The idea of a government outlawing activities accomplishes only one thing clearly: It tells citizens that government has decided something is Wrong and now outlaws doing it. Sending A Message is the principle act behind the Swedish state’s promotion of its law against buying sex, and it is the principle act behind all the other politicians and would-be policymakers who want the law for their countries. Everyone wants to be seen to be Taking a Stand against immoral behaviour. Try bringing evidence into the conversation and you will quickly learn how irrelevant it is; you can find Swedish promoters themselves saying things like We know it doesn’t work but we want to be in the forefront of Gender Justice. This is about standing up for how you think society should be and doing it publicly, and trying to save people from their own immoral selves by outlawing bad things that attract them.
Any other claim about what prohibitionist laws achieve when they outlaw social activities like sex, drinking and drugs is not supported by evidence. That’s because, after the law is passed and the message is sent, individuals deal with prohibition deviously. That is, social pressure is strong to go along with the moral stand taken, but on the private level folks don’t intend or aren’t able to stop taking their own pleasures. So buyers and sellers of drugs, alcohol and sex become creative, some of them maintaining a disapproving stance in public at the same time.
The main claim made by prohibitionism is its deterrent effect, which holds that people will be put off breaking the law a) simply because it is illegal; b) because they are afraid of being put in prison; c) because they do not want to be publicly shamed and lose social status, whether they go to prison or not. In Foucauldian terms a punishment has to be threatened that can rob the crime of all attraction, so the potential perpetrator stops. Shaming is thus proposed by those who would prohibit buying sex (names and photos published on a website, for instance). Heart-rending pictures of victims are distributed to add to the shame at wanting to participate. When those don’t seem to work, or when perpetrators go ahead and pay fines when they are caught instead of resisting charges, prohibitionists propose the ante be upped to obligatory jail sentences.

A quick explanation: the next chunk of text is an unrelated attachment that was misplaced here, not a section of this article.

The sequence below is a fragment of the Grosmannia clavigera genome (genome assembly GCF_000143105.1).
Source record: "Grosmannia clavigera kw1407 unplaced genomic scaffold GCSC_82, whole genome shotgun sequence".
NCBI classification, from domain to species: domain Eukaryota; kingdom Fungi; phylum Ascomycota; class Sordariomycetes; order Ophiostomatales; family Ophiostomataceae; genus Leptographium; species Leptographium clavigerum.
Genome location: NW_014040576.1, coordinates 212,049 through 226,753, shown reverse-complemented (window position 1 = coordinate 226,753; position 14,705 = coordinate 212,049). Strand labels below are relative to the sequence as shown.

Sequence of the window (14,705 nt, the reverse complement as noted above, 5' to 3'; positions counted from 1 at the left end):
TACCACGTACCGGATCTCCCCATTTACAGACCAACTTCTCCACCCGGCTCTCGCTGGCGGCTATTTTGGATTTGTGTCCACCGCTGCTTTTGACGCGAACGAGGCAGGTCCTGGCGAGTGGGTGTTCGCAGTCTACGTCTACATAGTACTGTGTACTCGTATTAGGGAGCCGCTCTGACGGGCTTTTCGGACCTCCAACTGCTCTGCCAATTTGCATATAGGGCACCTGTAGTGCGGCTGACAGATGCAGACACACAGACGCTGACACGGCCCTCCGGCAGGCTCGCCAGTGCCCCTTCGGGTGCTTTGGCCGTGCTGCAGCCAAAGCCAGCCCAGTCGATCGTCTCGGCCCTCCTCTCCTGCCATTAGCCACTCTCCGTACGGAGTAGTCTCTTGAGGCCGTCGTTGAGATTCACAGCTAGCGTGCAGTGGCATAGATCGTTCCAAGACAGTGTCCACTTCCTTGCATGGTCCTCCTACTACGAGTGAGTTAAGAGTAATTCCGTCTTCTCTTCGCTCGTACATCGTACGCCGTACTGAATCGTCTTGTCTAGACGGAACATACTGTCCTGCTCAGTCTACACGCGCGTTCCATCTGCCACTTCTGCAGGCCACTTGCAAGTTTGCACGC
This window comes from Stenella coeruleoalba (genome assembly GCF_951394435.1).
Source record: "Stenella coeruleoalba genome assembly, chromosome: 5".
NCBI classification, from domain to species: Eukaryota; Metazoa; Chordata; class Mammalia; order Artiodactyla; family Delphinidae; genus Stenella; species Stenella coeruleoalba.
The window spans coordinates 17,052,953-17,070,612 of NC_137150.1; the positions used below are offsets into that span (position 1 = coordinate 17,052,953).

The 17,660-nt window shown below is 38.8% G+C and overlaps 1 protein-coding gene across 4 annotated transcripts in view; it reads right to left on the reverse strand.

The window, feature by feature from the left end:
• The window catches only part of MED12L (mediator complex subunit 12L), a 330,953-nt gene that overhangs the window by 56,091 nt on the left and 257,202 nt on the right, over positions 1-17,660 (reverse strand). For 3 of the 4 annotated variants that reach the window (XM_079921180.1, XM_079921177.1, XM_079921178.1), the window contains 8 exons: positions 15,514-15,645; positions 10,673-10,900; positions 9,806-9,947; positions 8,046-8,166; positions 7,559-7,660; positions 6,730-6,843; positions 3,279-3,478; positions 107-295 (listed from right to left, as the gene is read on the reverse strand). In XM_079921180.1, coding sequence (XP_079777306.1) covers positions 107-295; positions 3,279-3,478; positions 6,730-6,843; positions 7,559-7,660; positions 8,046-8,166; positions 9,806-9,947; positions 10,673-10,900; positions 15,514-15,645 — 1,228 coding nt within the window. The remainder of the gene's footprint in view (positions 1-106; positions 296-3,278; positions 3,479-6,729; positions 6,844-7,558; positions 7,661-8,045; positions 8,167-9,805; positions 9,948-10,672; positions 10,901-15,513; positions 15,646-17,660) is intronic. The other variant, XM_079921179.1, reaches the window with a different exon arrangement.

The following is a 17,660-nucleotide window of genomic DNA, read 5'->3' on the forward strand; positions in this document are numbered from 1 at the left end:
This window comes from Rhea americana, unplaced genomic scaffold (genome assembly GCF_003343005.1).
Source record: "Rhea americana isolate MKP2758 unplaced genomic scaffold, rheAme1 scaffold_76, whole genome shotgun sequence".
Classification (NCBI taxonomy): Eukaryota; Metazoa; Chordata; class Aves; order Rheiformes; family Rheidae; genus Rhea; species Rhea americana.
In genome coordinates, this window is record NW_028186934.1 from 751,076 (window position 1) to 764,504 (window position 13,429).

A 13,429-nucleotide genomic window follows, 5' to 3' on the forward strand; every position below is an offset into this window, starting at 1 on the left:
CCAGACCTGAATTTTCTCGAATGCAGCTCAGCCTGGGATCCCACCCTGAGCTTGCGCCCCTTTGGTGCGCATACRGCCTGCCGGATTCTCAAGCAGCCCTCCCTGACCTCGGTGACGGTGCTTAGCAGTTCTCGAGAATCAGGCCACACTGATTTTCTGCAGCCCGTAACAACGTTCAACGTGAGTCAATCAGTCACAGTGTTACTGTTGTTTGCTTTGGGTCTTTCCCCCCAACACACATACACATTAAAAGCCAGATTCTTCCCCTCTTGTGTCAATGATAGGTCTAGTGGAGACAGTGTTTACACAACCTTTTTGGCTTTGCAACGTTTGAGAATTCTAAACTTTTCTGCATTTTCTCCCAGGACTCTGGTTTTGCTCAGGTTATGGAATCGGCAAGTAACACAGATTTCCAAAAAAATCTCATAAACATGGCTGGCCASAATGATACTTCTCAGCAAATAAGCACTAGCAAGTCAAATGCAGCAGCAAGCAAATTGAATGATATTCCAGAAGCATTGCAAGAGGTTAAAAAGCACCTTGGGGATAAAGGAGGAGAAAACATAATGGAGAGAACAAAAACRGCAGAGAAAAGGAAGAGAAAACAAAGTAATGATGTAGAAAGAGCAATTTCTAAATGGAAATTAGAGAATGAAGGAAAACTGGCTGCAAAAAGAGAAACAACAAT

I wrote about deterrence early on in Sex Workers and Violence Against Women: Utopic Visions or Battle of the Sexes? The theory of deterrence sounds as though it might work to put people off getting punished, but people are not very logical or sensible when it comes to their bodily pleasures – eating, smoking, drinking, drug-taking, sex. I hope someone is documenting the techniques being used as part of a criminology project somewhere – let me know if you are! [Other uses of deterrence are more complicated, see Deterrence in Criminal Justice.] I do wish Foucault were here to talk with me about this.
The prohibition of alcohol in the USA provides insights, though we shouldn’t generalise about everything and everywhere on the basis of them. I only bring it up because Slate just published these elegant cards patrons could carry and show at the door of drinking clubs in midtown New York between 1920 and 1933, the years when making and selling alcohol was prohibited. Calling it a club didn’t make drinking there legal, but if drinkers belonged to insider networks they would get a card, and doormen felt safer letting them inside the venues (the theory being that police and their informants wouldn’t manage to get a card).
These cards represent clubs both famous and obscure. The card on the upper right would have admitted a partygoer to the glamorous Stork Club in its second home, which it moved into after it had been “raided out” of its first on West 58th Street. . . All of these cards are for establishments located on roughly the same latitude in midtown Manhattan. In the Prohibition years, according to Irving L. Allen, the blocks between 40th and 60th streets in Manhattan were rife with speakeasies.
The cards show how deviance develops when a market exists for an outlawed activity. Buyers and sellers find each other, including in upper social registers where patrons obviously must include some of the very people who have Taken a Stand and voted in a prohibitionist law. The cards also show how little deterred alcohol-drinkers were.
Then, of course, and far more convincing: all kinds of buying and selling sex are prohibited by criminal law all over the US, except in those few rural counties of Nevada where brothels are allowed. How in the world anyone could propose prohibiting the buying of sex as a deterrent is beyond me.
When I first began reading about people who sell sex and people who want them to stop, in the late 1990s, I was struck by the repetitive nature of the majority of books and articles, both academic and non-academic. When research was done, it produced the same knowledge over and over, generally about women who sell sex in streets – which was odd since many were already pointing out the diminution and even dying out of most street prostitution. The Internet is the New Street, it was said – and that was 15 years ago.
When what I read was ideological, it centred on an abstract term, prostitution, but it soon became obvious that this term has no stable meaning, signifying a raft of different things to different people of different social classes and cultures. A great deal of academic research did exactly what had been done before but now in a new city – or country – or part of town! Identities tended to be essentialised, particularly regarding race, drug use and low income.